Last edited by l_raty : Monday 20th June 2016 at 14:12.
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Old Monday 20th June 2016, 16:31   #28
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Friends, I have nothing more to add. I´ve found no reliable traces of any "World travelling" Parzudaki, nor of a ditto Fauqueux alt. in the combination Fauqueux-Parzudaki. This, of course, doesn´t mean either one of the two Parzudakis couldn´t have been travelling widely. But if they did, in a major way, frequently, there normally should, would, ought to be some kind of trace to find somewhere. But I´ve found no such cases, except in second-, or more likely, third- and fourth-hand sources, simply quoting each other.

I´m done! (... in this thread).

Björn

PS. Martin, I would suggest you to add your full name (below the user name "Taphrospilus", to the left), as of now you are totally anonymous for most viewers. This because I suspect you to be the "anonymous reviewer", mentioned in the Acknowledgements in the Gouraud et al Paper! The names, dates, years, places and ages of the various members of the Parzudaki Family mentioned in their article, are almost to the letter, identical to what you wrote here, the 1st of April 2015 (Post #12).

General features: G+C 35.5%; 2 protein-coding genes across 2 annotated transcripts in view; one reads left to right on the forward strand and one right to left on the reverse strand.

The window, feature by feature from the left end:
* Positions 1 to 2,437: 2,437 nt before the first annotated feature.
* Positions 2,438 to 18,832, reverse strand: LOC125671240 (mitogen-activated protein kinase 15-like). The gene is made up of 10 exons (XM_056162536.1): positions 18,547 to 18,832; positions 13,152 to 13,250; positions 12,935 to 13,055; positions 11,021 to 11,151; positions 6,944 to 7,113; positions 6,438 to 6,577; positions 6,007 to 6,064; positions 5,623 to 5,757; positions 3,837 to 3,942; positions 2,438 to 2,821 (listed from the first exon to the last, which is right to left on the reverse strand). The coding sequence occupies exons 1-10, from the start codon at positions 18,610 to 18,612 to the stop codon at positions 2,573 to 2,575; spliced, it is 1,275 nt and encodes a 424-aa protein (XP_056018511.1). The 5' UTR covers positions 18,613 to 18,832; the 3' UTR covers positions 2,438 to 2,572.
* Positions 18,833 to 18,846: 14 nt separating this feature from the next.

Just an idea? As of now, by being anonymous (that is if Gouraud et al ever did read your post), you missed your "15 minutes of Fame" …
--

Last edited by Calalp : Monday 20th June 2016 at 17:56. Reason: comma
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Old Monday 20th June 2016, 18:40   #29
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What still leaves me a bit perplex is that I don't really see actual evidence that Émile resided and worked in Paris before 1856 either.
Before this date, he was not in commercial directories (his first appearance is [here] - a directory for 1857, printed in 1856; he was 27 years old), and I don't get the feeling that he was cited as a source of specimen in the French zoological literature either (where the name of Parzudaki appears, it was typically in reference to a single 'M. Parzudaki', which was presumably always Charles -- the main exception being, of course, Bonaparte's explicit dedication, where the Prince called him a traveller).
Do we actually know where he was, and what he was doing before that?
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Old Monday 20th June 2016, 22:41   #30
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It´s (apparently!) hard to keep one's fingers away from this thread …

"Emile Parzudaki" (officially pre-1858: "François Charles Emil Fauqueux") could possibly have stayed (even if only at times, but maybe longer than we know) where he grew up with his biological Father (a furniture dealer, who died at 27) François Napoléon Fauqueux (1806-1833), in Oise, Picardie, France … or maybe he (as the only Son) went there, stayed there or returned there when he´d grown up, even long after his Father's death …?